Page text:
When dollar stores put independent grocers out of business, the community has no access to easily attainable produce. Thus, the number of food deserts increases and our communities continue to suffer.
Can you describe to our readers how your work is making an impact to address this crisis? Can you share some of the initiatives you are leading to help correct this issue?
The key to preventing food deserts, within our ability, is bolstering the economic health of independent grocers by enabling them to leverage their strengths and compete more effectively against the competition. That’s where Storewise comes in.
Keeping an independent supermarket in business and catering to its surrounding areas largely depends on its ability to compete against national chains and dollar stores, and other stores outside of the grocery industry.
Automating manual tasks, like bulk price changes; streamlining communications with wholesalers and warehouses; identifying loss issues — are all areas where independents may use spreadsheets, paper, and intuition alone to solve them. It’s an area of tremendous growth opportunity and can be one of the differences between a thriving supermarket or a store closing.
Can you share something about your work that makes you most proud? Is there a particular story or incident that you found most uplifting?
Independent grocers are entrepreneurial. Our industry is full of smart, hard-working people and many of these grocery stores have been family businesses for generations. Becoming a part of their story and seeing the family business continue on to another generation is rewarding.
I recently interviewed third-generation grocer and Super C President Nikki Carver of Oklahoma who has been successfully defending eight rural supermarket locations from big-box chains. You can hear her speak passionately about her industry on the Storewise podcast. Nikki’s family has run Super C since 1959 and she’s an amazing example of the transparency, resilience and character we just discussed.
In your opinion, what should other business and civic leaders do to further address these problems? Can you please share your “5 Things That Need To Be Done To Address The Problem of People Having Limited Access to Healthy & Affordable Food Options”? If you can, please share a story or example for each.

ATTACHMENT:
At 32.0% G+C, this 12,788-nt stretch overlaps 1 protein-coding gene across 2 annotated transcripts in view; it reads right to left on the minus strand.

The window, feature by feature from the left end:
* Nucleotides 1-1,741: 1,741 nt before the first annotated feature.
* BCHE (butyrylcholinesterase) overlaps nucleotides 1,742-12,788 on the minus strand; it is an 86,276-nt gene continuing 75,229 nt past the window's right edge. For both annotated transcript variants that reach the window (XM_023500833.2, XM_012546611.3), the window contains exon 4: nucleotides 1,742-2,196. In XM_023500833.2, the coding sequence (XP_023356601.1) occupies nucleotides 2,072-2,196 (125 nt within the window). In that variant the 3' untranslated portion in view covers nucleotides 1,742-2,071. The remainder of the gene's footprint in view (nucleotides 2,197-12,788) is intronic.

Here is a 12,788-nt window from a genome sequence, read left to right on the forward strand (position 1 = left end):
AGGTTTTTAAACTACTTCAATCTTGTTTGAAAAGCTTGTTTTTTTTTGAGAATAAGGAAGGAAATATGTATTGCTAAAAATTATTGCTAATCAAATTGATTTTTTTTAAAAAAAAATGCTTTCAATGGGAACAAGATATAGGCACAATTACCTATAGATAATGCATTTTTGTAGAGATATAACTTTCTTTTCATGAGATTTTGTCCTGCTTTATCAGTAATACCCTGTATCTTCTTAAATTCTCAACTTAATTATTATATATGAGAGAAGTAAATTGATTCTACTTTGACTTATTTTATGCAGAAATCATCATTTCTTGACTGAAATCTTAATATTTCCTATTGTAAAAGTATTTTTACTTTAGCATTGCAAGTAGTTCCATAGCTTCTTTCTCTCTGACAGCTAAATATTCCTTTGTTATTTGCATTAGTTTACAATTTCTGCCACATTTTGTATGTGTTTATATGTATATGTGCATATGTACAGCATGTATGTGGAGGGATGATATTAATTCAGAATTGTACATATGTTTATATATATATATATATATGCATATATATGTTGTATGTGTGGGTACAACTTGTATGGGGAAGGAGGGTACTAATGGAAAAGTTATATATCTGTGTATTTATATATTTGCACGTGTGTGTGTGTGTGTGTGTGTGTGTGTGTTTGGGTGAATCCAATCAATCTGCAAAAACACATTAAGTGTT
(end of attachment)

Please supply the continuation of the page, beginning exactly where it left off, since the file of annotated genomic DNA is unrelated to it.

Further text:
We see a few big opportunities to prevent food deserts by keeping independent grocery stores competitive and profitable.
The first is that civic leaders need to emphasize the community benefit of shopping locally. When people shop local they ensure enough competition with national chains to keep costs down, employment up, and choices available. The University of Minnesota Duluth recently released an economic impact analysis by the American Independent Business Alliance showing that independent retailers return more than three times as much money per dollar of sales to the local economy than chain competitors.
Secondly, Regulators must enforce existing antitrust laws to sustain a competitive food retail marketplace. Congressional Representatives need to revive the Robinson-Patman Act. People can only eat what they can access, and antitrust laws help to create parity with the dominant chains creating anti-competitive situations of economic discrimination against independent retailers. Enforcing the existing antitrust laws will help to protect independent grocers and the health of communities across the country.
Food aid and food assistance programs are critically important to millions of families in our country. Ensuring that our Congress and federal agencies continue to improve these programs will also aid the independent grocers who provide that nutrition, in-turn helping them to keep their doors open and prevent the creation of a food desert.
Thirdly there’s much to be done in the way of tax reform that could help prevent food deserts. Supermarket tax credits in underserved areas and reducing sales taxes on food items, for example.